Scammers are increasingly concentrating their efforts on popular communications channels, including phone calls, text and instant messages via social media platforms, and email. For example, 860 million phishing emails are sent globally each day.1

While we have normalised this as a standard part of existing in a digital environment, how you should think about it is that scammers are only one step away from accessing your banking and personal details. They’ve already found a way for you to see or hear their offer, all they need is for you to believe it. 

These types of scams typically try to convince people to provide personal information such as bank account and credit card details and identity documents. Scammers may also ask a person to share their one-time security code, which a bank or financial institution sends them to verify a new device, transaction or other account activity. This information is then used to access bank accounts, create fake accounts in the victim’s name or simply attempt to steal their identity. 

The losses are mounting

Despite what many think about their own ability to spot scams, millions of dollars are still being lost every year. Staying alert and informed is key to stop this happening to you. 

Phone-based scams, for example, accounted for more than $63.6 million in losses between January and September 2021 (31 per cent of total scam losses), according to the Australian Competition and Consumer Commission (ACCC).2 You can read more about the different types of phone-based scams here, which include phishing and remote access scams.

“Despite what many think about their own ability to spot scams, millions of dollars are still being lost every year.”

Patterns to watch for

An unsolicited text or email with a link, offer or threat should immediately make you suspicious. Similarly, an unsolicited phone call with an offer or threat should raise a red flag. 

The angles the scammers use are often seasonal – for example, around Christmas, there are typically lots of scams leveraging an increase in parcel deliveries, falsely purporting to be from courier and postage companies. At tax time, scammers may change their tack to focus on tax return assistance or threats. 

These scammers tend to home in on their victims’ sense of belief, and they’re becoming much more sophisticated, fooling many people into believing they’re dealing with a verified business or government agency. One method helping scammers in this sense is ‘spoofing’, where an Australian or known number will be displayed when you receive a call or text, in an attempt to make it appear legitimate. You can learn more about this here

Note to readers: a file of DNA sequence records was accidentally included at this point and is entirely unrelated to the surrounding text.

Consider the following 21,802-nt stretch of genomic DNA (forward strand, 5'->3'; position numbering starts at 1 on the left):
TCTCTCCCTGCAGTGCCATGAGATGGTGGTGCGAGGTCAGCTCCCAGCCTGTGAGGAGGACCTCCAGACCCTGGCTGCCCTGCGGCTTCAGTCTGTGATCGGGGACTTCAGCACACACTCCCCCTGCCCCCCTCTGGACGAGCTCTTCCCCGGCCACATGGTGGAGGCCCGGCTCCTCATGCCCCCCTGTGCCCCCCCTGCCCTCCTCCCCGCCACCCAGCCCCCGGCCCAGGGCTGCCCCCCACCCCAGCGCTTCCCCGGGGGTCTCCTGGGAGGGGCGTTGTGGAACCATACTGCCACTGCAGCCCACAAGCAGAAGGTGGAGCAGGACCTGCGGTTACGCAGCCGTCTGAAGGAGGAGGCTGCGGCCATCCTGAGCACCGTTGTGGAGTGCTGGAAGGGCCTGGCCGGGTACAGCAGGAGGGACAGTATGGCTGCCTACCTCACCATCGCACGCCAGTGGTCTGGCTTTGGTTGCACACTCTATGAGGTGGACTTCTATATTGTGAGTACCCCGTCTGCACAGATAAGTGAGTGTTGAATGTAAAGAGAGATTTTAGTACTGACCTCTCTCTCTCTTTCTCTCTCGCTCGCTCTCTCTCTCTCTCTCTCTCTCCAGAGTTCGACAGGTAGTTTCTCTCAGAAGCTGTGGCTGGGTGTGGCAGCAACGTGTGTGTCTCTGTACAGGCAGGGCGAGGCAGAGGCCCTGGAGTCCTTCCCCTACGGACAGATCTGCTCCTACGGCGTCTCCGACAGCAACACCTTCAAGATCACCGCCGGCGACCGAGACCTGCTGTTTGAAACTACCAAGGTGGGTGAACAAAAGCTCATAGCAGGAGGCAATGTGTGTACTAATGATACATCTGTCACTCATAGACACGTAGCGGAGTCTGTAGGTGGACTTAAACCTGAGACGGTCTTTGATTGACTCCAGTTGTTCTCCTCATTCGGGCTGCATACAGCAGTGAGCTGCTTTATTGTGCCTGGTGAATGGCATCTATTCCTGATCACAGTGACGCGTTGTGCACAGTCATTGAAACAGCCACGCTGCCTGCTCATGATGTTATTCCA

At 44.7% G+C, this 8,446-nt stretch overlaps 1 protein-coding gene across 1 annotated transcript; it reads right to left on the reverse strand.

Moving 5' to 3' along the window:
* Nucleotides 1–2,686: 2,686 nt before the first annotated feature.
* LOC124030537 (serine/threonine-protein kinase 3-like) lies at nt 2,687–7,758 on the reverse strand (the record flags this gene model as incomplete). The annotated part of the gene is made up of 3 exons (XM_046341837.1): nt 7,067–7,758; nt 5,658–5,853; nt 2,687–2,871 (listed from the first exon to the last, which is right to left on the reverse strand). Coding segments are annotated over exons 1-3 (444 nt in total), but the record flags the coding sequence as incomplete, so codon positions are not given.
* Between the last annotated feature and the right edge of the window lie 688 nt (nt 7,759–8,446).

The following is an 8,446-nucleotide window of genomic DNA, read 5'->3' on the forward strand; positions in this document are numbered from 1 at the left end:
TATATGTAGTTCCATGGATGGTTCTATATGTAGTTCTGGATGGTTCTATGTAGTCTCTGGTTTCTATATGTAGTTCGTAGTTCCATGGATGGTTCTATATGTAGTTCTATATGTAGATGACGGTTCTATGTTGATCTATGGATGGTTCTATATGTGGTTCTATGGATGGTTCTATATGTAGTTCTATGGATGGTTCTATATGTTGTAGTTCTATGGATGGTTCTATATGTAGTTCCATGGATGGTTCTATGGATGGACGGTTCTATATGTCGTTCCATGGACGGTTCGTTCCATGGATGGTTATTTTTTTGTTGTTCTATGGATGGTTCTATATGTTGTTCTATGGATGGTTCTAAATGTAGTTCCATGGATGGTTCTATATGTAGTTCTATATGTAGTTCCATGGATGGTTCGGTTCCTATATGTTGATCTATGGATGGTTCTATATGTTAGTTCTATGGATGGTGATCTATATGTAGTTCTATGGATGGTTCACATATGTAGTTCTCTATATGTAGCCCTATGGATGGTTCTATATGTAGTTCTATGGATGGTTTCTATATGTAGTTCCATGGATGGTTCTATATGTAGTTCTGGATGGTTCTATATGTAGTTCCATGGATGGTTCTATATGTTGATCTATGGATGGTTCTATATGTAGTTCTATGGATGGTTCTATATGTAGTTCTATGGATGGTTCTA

Case study: Impersonating the AFP

In 2021, scammers impersonated the Australian Federal Police (AFP) via channels including phone and email, falsely identifying themselves as federal agents.3

Their methods included telling victims they had identified suspicious activity linked to their bank accounts, then requesting personal details including a Medicare number, address and bank details. 

The scammers were also able to mimic an AFP number to disguise their identity, in an effort to appear legitimate and trusted.

Unfortunately some people fell victim to this scam, including one person who deposited $16,000 into a scammer’s bank account. 

This is just one example of how a scam can convince you, or a loved one, to part with funds and personal information. Vigilance is critical for you and the people around you.

An unsolicited text or email with a link, offer or threat should immediately make you suspicious. Similarly, an unsolicited phone call with an offer or threat should raise a red flag.

Think before you act

The key to avoiding these scams is not to engage: if in doubt, don’t act. 

If you have been scammed, or if you think you’ve been scammed, the first thing to do is to contact your bank – not the business or retailer you think may have scammed you – to secure your accounts.

The critical step is to stop the losses as soon as you can. For example, if you use a banking app, check whether you can use it to restrain your cards and accounts, and do so immediately. 

In cases like this, Macquarie’s Authenticator app can play a crucial role in protecting your funds. It allows you to monitor, verify and deny transactions and other account activity in real time.  

Ultimately, ‘buyer beware’ is the key take away. If you receive an offer that’s completely unsolicited, no response is the best response. 

Key take aways

  • Scammers are increasingly finding sophisticated ways to impersonate trusted people, companies and authorities. Independently verify who is contacting you before engaging or exchanging information. 

  • Scammers know what links you might be tempted to click on. Be careful with scams that might take advantage of a particular season or your regular patterns, such as those posing as a courier and sending you a tracking link for your parcel. 

  • Stop and think before you act – would you hand over money to a stranger you met in person? You wouldn’t, so the same logic applies to anyone you don’t know who is contacting you without solicitation.

Additional information

This information has been prepared by Macquarie Bank Limited ABN 46 008 583 542 AFSL and Australian Credit Licence 237502 and does not take into account your objectives, financial situation or needs. Before making any financial investment decision or a decision about whether to acquire a product, a person should obtain and review the offer documents relating to that product and also seek independent financial, legal and taxation advice. Lending criteria, fees and T&Cs apply. We make no guarantee concerning the accuracy of data and information contained on third party websites.